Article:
Each school year, hundreds of student-athletes in the Tampa Bay area gather inside their respective school gymnasiums, conference rooms and cafeterias to sign national letters-of-intent to play sports at the college level at their chosen university or college.
But if future college prospects aren’t careful, moments like these may shrink as standards toward becoming a Division I and Division II student-athlete have become slightly more difficult.
In April, the NCAA decided to increase requirements for initial eligibility for NCAA Division I-bound athletes entering college on or after Aug.?1, 2016, and for student-athletes who plan to enroll at a Division II college or university on or after Aug.?1 of this year.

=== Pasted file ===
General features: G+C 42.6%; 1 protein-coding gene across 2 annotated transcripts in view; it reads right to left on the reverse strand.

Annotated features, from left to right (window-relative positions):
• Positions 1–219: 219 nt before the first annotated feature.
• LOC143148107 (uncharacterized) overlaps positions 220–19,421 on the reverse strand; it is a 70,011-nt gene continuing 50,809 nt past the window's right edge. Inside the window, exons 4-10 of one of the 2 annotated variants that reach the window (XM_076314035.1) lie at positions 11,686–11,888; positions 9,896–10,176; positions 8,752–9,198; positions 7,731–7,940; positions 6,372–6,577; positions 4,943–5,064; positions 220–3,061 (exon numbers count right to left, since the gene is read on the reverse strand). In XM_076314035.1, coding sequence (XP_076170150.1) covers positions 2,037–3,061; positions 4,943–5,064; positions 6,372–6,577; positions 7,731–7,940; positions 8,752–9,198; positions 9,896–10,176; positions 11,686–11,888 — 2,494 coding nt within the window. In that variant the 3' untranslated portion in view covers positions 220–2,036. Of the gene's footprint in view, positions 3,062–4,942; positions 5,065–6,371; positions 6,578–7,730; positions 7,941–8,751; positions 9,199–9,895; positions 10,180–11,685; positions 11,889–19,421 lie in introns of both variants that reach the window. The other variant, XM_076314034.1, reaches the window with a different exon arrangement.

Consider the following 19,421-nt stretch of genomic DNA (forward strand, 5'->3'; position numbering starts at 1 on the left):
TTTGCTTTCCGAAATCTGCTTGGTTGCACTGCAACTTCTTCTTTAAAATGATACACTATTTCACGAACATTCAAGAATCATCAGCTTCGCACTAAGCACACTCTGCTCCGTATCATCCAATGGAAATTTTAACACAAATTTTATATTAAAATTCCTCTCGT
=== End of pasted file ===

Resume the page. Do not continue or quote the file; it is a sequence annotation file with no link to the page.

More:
Division III institutions are permitted to hold student-athletes to the same academic standards as non-athletes. The new requirements could lead to hundreds of aspiring college prospects being turned away for struggling in the classroom.
“If schools and kids don’t start to be proactive, 43 percent of basketball recruits and 35 percent of football recruits will be academically ineligible,” said Dan Eassa, executive director of Tampa-based FreeRecruitingWebinar.org.
On March 3, Eassa held a recruiting and eligibility seminar at the Sun Dome. More than 500 students and parents from close to 80 schools throughout the Tampa area participated. One of the essential discussions was the new requirements.